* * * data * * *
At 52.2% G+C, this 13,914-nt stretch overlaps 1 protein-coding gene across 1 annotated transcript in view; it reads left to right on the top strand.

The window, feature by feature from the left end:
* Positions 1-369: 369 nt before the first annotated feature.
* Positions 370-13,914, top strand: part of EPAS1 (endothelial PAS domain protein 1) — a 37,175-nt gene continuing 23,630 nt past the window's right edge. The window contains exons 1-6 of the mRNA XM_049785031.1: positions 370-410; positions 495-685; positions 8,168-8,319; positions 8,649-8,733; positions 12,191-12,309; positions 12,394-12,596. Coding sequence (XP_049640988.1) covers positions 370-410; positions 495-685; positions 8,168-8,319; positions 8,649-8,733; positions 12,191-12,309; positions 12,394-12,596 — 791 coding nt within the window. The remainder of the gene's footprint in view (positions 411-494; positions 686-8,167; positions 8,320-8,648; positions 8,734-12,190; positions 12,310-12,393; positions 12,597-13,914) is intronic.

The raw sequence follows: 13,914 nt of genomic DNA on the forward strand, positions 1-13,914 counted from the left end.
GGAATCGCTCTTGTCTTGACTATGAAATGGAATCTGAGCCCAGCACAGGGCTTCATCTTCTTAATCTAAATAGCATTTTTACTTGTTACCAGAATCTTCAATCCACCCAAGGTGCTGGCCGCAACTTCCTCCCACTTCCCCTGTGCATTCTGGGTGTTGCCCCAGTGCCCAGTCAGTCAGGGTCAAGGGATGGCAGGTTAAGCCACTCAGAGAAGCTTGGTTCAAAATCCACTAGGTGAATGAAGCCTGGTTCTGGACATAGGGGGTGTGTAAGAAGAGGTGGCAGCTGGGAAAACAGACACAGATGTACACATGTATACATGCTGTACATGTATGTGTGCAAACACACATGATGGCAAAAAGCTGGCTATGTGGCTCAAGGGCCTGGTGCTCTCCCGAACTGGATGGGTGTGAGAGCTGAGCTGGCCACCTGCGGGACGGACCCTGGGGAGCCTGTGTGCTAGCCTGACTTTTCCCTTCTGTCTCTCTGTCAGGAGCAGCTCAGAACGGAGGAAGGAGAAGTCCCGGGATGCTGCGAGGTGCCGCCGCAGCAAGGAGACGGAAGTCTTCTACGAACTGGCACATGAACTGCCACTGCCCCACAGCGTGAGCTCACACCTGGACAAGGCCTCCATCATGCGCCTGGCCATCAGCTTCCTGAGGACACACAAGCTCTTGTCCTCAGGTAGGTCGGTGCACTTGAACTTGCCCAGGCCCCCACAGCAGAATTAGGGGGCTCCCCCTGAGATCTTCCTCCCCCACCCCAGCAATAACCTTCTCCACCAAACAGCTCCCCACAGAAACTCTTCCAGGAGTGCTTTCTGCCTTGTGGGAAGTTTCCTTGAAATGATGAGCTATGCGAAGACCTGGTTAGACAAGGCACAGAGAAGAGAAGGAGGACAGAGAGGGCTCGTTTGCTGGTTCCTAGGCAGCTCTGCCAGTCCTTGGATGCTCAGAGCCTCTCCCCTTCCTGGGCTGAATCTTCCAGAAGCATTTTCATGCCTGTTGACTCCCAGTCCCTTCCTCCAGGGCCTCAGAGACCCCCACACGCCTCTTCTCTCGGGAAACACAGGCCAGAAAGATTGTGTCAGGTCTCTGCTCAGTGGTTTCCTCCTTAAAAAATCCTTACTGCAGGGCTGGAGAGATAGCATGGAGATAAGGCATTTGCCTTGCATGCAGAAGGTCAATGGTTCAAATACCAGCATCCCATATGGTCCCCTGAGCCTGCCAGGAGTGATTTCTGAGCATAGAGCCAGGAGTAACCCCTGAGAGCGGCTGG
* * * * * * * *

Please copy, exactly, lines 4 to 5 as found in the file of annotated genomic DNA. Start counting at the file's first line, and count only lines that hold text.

* Positions 370-13,914, top strand: part of EPAS1 (endothelial PAS domain protein 1) — a 37,175-nt gene continuing 23,630 nt past the window's right edge. The window contains exons 1-6 of the mRNA XM_049785031.1: positions 370-410; positions 495-685; positions 8,168-8,319; positions 8,649-8,733; positions 12,191-12,309; positions 12,394-12,596. Coding sequence (XP_049640988.1) covers positions 370-410; positions 495-685; positions 8,168-8,319; positions 8,649-8,733; positions 12,191-12,309; positions 12,394-12,596 — 791 coding nt within the window. The remainder of the gene's footprint in view (positions 411-494; positions 686-8,167; positions 8,320-8,648; positions 8,734-12,190; positions 12,310-12,393; positions 12,597-13,914) is intronic.

The raw sequence follows: 13,914 nt of genomic DNA on the forward strand, positions 1-13,914 counted from the left end.